The setlist is entirely confusing – heavy on songs I’ve never seen live before, including a baffling propensity for 1995’s University and the forgettable Limbo, while ignoring the Real Ramona entirely. Hersh sets the tone early by kicking off with a rarity from the 1987 Fat Skies mini-LP, “Garoux des Larmes.” It’s like starting a sentence in the middle, with the tripping guitars and amazing, trilled vocals spilling out in a torrent. The gears shift instantly with the more conventional tracks “Shimmer” and “Start” from University, before zooming back to the first album with “Soul Soldier.” Soldier is divided into three parts, with the frantic opening and closing bookending the beautiful middle section – although it makes me miss Tanya’s excellent backing vocals. Still, a great choice, and a joy to hear live.
Then, it’s back to University for “Hazing,” and while I’m having a good time, I’m also really, really surprised at such a minor track featuring live. The three choices from University aren’t even in the top five cuts from that album.
Red Heaven’s massive and glowering “Furious” comes next and is absolutely mesmerizing, with Hersh wielding the title like a cudgel as the massive guitar riffs arc through the air. Then it’s another minor track – Hunkapapa’s “Devil’s Roof,” followed by the forgettable Limbo’s “Tar Kissers.” I’m bemused – I guess she just really wants to play neglected songs from the back catalog – but it’s never less than entertaining. University single “Bright Yellow Gun” has the audience bouncing, before House Tornado’s “Mexican Woman” gets a run out. What the hell? “Speed and Sleep” from a recent self-titled album has me further scratching my head before me and the other instant friends up front lose our collective minds to “Finished,” from the Chains Changed EP. That’s more like it. “With a loud noise, everything breaks, everything falls,” has us all bouncing, singing along. The percussion is dazzling, and the playfulness of the song has me floating by the end.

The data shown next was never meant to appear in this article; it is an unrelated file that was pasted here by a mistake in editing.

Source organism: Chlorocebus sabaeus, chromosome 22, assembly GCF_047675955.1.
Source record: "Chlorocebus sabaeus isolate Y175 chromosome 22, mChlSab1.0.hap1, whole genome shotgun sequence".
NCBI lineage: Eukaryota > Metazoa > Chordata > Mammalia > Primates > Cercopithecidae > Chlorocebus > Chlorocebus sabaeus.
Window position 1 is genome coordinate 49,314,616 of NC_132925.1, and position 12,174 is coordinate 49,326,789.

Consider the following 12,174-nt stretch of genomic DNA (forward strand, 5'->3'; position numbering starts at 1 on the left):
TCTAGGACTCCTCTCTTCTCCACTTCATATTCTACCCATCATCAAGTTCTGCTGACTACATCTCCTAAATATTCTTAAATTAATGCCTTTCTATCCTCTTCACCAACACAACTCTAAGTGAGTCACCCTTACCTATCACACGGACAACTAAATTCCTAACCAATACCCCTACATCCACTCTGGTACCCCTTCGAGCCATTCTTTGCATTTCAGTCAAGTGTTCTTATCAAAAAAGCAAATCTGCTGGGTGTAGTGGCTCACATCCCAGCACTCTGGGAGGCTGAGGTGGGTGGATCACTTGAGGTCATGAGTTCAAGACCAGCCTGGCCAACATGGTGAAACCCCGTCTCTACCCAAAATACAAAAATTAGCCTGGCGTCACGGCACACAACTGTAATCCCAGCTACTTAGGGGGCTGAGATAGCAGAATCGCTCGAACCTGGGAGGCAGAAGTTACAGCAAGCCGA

“Shark” and “Limbo” from Limbo follow – this is really a trainspotter’s setlist – before first album gem “Vicky’s Box” comes in. She closes the set with Hunkapapa’s “Bea,” leaving to wild applause. The band come back out quickly, breaking into the schizophrenic “Pearl,” with Hersh’s beautiful, gentle delivery quietly singing the opening verses of heartbreaking derangement, “I write on your wall, I have no mind at all,” before exploding into the propulsive second half. “Mania” is just that, all shouting and jangling and it leaves me surprised at the course that we’ve traveled over the course of the set.
I want to talk to the band afterward, but I’m a mess – jet lag from my last trip to Europe and a long, long Friday have combined to render me less than my normal loquacious self. I try gamely to get a conversation going, but Hersh and Narcizo are smiling politely while I fail to come up with anything interesting. Fortunately, Muses manager and Hersh’s partner, Billy Connolly, comes to my rescue and makes me laugh, but I’m ruing my failure to entertain Kristin. Ah well, maybe next time. It was a good night out, anyway.